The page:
Grayling family shares tragic story of loss on billboard in hopes of addressing substance abuse
Dan Sanderson | Staff Writer
On a football field playing as a junior for Grayling High School’s football team, the lives of Tim Hatley and his family would change forever.
The son of Jim and Karen Hatley, Tim sprained his ankle during a football game. His doctor prescribed him Norco, a narcotic containing acetaminophen and hydrocodone, which is used to treat moderate to severe pain.
Tim would continue to have issues with the nagging injury.
“If he would roll it or something, the doctor would give him a prescription for pain,” Karen said.
Tim had anxiety and attention deficit hyperactivity disorder, which runs in his family, but was not medicated for the disorders.
“He struggled in school,” Karen said. “I had to stay on top of him. He got bored easily.”
Tim had a passion for working on motor vehicles.
“He liked to work on cars, and he was always doing something with his hands,” Karen said.
Tim graduated from Grayling High School in 2007. He would build mud trucks as a hobby.
“He went through mud puddles instead of going to parties,” Karen said.
Tim continued working on cars, mostly getting them back on the road for friends. He gained certification to be a mechanic, but never had a job in the field.
“He could focus when he was working on cars, but he never had any opportunities that came his way,” Karen said.
Tim held a number of jobs over the years, but would end up losing them.
Karen helped Tim withdraw from taking the pills, and tried to get him into treatment. Eligibility restrictions, however, required him to have no insurance or to be on Medicaid.
Karen, who is an operations manager for children and family services for Northern Lakes Community Health, noticed Tim was caught in the web of the substance abuse when he moved out of the family home at the age of 19.
“He started stealing them and buying them off the street,” she said. “He did that for almost nine years. He struggled with that battle.”
Over the last year of his life, Tim combined non-prescription pain medications and opioids with heroin and methamphetamines when doctors started tightening down how many scripts they would write and under certain conditions.
“It was cheaper and easy to get,” Karen said.
After going on an eight-day binge on methamphetamines, a highly addictive stimulant, Tim suffered a psychotic breakdown because he could not sleep while on the drugs.
Tim took his own life on Dec. 30, 2017. He was 27.
“That wasn’t my son that killed himself,” Karen said. “That was the drugs.”
While there are many unanswered questions, Tim’s family understands that he could not carry on with life the way it was.
“My son is a proud kid, and I don’t think he wanted to live that way,” Karen said. “He didn’t know if it would ever change.”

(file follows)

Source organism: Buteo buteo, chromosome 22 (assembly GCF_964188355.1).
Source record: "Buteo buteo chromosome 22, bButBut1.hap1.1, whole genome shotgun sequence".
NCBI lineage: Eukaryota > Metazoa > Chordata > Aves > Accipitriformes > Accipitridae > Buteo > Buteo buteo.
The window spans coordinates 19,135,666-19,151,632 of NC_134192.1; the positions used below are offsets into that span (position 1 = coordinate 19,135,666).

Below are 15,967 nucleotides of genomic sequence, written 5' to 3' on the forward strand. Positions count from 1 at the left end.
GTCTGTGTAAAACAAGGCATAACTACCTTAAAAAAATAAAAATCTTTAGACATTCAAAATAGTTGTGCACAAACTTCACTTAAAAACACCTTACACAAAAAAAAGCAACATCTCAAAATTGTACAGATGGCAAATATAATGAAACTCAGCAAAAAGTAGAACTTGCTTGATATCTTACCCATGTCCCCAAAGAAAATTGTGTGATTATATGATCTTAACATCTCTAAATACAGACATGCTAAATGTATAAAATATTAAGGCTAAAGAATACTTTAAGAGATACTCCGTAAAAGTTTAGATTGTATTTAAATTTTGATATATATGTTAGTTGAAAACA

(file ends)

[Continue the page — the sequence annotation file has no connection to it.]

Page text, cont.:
After his death, Karen and her family decided that they could no longer sit on the sidelines when it came to addressing substance abuse in northern Michigan. She joined the Crawford Partnership for Substance Abuse Prevention, a coalition aimed to advance substance abuse prevention efforts in Crawford County. The organization is dedicated to increasing community perception, awareness, and education of substance abuse and misuse.
Karen brought up the possibility of using Tim’s story to try to make a positive change in the community on a billboard. But members of the coalition wanted to make sure her family was involved in that decision before moving forward.
His father and sister, Nickole Russo, urged the coalition to go forward with the initiative.
“My husband and my daughter agreed that if it helped one person and got the message to one person, it would be worth it,” Karen said.
As the family marked the one-year anniversary of Tim’s death this past weekend, Karen said Nickole has the most difficult time accepting he is gone.
“I think out of everyone, she struggles the hardest,” Karen said. “They were very close.”
The billboard, which is located on Old U.S. 27 just south of the Grayling High School, features a picture of Tim in his football uniform and his gear. On the other side of the billboard, there is a diamond plate steel tool box.
“He loved to work with diamond plate,” Karen said. “His ashes are in that box.”
So far, the billboard has resulted in a lot of positive feedback. Tim’s story has been shared with viewers through television news stations which cover the region.
“It’s making a statement,” Karen said. “We have a real problem in this community with drugs.”
People that know Jim Hatley show up at his workplace after seeing the billboard. The family has also been commended for their strength and courage to tell share their tragic story.
“It’s not about being strong,” Karen said. “It’s about helping someone.”
Karen said she believes that poverty in the region and the desperation of young people trying stay in the area are factors that fuel substance abuse.
Dealers from southeast Michigan and southwest Michigan also bring illicit drugs up I-75, getting youth hooked and stomping out the likelihood for a brighter future.
“The farther you go the north worse it gets,” Karen said. “Dealers, they figure out a way to get things up from Benton Harbor and Detroit, and it just works its way up here.”
Anyone who needs help with recovery is encouraged to call 1-800-834-3393.